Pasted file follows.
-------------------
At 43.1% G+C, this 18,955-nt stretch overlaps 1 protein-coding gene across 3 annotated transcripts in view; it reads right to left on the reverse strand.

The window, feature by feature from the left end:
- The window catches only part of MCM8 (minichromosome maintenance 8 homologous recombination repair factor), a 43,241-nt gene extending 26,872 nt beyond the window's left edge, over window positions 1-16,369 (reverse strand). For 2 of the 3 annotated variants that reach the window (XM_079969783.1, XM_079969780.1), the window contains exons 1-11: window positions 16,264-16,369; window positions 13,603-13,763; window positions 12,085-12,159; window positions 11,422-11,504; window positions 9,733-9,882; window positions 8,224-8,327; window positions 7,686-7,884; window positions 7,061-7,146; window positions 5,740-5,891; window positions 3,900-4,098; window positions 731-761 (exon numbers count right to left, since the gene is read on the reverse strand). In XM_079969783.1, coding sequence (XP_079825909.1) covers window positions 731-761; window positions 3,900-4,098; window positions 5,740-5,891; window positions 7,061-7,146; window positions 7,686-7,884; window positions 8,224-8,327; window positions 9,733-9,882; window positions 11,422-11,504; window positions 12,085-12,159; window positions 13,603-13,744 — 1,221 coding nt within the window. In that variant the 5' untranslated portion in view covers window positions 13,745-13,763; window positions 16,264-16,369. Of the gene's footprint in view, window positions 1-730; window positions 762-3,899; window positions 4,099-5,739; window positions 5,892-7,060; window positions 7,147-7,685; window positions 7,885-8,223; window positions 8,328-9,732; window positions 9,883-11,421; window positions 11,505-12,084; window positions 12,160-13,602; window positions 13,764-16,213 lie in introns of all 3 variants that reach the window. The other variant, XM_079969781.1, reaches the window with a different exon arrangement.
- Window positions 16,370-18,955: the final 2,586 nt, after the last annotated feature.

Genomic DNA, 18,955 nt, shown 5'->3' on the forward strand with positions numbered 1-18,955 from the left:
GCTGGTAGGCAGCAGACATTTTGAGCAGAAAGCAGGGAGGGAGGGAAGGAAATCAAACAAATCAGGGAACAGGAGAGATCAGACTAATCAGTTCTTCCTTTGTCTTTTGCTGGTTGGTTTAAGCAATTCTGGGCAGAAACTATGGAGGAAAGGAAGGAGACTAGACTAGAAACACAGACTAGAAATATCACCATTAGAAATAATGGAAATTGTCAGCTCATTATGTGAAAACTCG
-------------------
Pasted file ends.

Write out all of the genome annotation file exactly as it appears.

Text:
At 43.1% G+C, this 18,955-nt stretch overlaps 1 protein-coding gene across 3 annotated transcripts in view; it reads right to left on the reverse strand.

The window, feature by feature from the left end:
- The window catches only part of MCM8 (minichromosome maintenance 8 homologous recombination repair factor), a 43,241-nt gene extending 26,872 nt beyond the window's left edge, over window positions 1-16,369 (reverse strand). For 2 of the 3 annotated variants that reach the window (XM_079969783.1, XM_079969780.1), the window contains exons 1-11: window positions 16,264-16,369; window positions 13,603-13,763; window positions 12,085-12,159; window positions 11,422-11,504; window positions 9,733-9,882; window positions 8,224-8,327; window positions 7,686-7,884; window positions 7,061-7,146; window positions 5,740-5,891; window positions 3,900-4,098; window positions 731-761 (exon numbers count right to left, since the gene is read on the reverse strand). In XM_079969783.1, coding sequence (XP_079825909.1) covers window positions 731-761; window positions 3,900-4,098; window positions 5,740-5,891; window positions 7,061-7,146; window positions 7,686-7,884; window positions 8,224-8,327; window positions 9,733-9,882; window positions 11,422-11,504; window positions 12,085-12,159; window positions 13,603-13,744 — 1,221 coding nt within the window. In that variant the 5' untranslated portion in view covers window positions 13,745-13,763; window positions 16,264-16,369. Of the gene's footprint in view, window positions 1-730; window positions 762-3,899; window positions 4,099-5,739; window positions 5,892-7,060; window positions 7,147-7,685; window positions 7,885-8,223; window positions 8,328-9,732; window positions 9,883-11,421; window positions 11,505-12,084; window positions 12,160-13,602; window positions 13,764-16,213 lie in introns of all 3 variants that reach the window. The other variant, XM_079969781.1, reaches the window with a different exon arrangement.
- Window positions 16,370-18,955: the final 2,586 nt, after the last annotated feature.

Genomic DNA, 18,955 nt, shown 5'->3' on the forward strand with positions numbered 1-18,955 from the left:
GCTGGTAGGCAGCAGACATTTTGAGCAGAAAGCAGGGAGGGAGGGAAGGAAATCAAACAAATCAGGGAACAGGAGAGATCAGACTAATCAGTTCTTCCTTTGTCTTTTGCTGGTTGGTTTAAGCAATTCTGGGCAGAAACTATGGAGGAAAGGAAGGAGACTAGACTAGAAACACAGACTAGAAATATCACCATTAGAAATAATGGAAATTGTCAGCTCATTATGTGAAAACTCG